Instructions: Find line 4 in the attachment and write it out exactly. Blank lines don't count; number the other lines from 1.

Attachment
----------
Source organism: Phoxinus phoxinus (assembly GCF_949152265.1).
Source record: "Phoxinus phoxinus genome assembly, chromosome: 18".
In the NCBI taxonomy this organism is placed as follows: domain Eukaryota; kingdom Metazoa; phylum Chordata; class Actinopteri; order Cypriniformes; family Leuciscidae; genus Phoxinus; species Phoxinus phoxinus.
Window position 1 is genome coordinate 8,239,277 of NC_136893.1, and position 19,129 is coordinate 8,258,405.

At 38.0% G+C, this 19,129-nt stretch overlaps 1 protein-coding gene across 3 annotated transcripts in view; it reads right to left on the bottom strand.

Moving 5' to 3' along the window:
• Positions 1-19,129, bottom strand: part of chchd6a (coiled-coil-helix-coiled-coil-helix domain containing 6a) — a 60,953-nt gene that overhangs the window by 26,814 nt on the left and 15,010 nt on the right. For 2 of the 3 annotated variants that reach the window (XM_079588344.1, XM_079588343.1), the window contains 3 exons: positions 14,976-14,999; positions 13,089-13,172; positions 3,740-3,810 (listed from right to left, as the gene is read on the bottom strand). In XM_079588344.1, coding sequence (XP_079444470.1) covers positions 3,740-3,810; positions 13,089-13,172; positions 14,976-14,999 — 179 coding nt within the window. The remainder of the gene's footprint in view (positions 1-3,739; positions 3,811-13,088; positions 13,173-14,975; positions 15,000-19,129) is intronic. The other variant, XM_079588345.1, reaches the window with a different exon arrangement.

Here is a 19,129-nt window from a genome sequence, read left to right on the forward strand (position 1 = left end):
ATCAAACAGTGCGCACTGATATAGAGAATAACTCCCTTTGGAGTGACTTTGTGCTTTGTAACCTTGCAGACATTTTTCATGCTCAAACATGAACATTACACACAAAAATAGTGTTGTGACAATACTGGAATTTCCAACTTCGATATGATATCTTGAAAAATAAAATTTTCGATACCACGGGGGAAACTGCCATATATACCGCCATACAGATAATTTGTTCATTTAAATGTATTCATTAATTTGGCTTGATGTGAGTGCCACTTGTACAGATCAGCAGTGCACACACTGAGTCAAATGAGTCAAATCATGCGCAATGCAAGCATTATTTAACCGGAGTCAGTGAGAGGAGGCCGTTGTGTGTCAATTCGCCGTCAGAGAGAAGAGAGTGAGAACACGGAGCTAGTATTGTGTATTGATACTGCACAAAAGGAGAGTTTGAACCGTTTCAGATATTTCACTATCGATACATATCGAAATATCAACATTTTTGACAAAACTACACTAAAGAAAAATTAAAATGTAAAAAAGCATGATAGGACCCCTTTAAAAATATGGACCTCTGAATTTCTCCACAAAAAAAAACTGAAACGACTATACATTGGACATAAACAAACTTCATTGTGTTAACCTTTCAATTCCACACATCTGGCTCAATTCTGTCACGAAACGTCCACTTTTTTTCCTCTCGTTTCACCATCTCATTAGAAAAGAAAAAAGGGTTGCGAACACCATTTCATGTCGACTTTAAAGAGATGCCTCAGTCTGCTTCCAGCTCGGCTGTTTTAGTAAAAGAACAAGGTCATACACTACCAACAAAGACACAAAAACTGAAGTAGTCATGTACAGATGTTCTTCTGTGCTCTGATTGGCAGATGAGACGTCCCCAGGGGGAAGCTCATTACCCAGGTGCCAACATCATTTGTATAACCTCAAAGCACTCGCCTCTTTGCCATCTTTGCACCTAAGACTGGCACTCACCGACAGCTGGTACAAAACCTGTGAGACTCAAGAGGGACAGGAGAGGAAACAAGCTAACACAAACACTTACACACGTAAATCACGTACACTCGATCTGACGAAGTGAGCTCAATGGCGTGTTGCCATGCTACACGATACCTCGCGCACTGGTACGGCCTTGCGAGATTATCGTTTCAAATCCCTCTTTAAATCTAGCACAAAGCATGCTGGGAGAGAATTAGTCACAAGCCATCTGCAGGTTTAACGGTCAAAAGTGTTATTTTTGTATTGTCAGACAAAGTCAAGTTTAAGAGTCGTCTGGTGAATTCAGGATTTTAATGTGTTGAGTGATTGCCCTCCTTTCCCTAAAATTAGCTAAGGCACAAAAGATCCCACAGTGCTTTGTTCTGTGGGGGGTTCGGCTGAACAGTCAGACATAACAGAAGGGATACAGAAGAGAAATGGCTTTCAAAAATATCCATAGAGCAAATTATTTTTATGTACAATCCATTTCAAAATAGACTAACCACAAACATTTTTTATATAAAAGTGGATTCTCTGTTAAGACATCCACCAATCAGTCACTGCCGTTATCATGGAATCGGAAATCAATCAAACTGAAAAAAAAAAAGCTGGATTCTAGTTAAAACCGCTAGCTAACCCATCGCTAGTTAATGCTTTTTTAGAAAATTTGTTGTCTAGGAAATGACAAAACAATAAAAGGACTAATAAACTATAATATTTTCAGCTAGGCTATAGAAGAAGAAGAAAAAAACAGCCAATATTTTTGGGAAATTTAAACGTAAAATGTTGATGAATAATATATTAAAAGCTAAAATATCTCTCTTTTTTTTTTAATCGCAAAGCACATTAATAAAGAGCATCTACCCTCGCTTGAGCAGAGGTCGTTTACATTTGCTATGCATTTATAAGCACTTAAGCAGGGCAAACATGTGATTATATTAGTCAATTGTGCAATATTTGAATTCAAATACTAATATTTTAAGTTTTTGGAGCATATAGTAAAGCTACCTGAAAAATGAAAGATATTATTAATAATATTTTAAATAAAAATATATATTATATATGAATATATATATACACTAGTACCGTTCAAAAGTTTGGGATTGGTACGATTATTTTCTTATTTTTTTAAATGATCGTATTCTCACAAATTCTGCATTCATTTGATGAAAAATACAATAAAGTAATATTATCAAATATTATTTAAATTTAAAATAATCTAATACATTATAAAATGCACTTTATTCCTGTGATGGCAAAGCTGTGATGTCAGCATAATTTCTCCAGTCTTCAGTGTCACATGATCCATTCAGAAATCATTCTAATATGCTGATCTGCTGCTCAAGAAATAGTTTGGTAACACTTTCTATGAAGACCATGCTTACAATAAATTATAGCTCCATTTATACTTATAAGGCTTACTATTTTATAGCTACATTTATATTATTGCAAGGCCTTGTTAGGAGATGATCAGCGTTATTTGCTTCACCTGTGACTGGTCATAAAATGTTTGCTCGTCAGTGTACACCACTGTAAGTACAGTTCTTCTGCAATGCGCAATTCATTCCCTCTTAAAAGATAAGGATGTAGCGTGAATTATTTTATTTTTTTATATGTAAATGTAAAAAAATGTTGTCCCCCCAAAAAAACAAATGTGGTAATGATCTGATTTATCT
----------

Window position 1 is genome coordinate 8,239,277 of NC_136893.1, and position 19,129 is coordinate 8,258,405.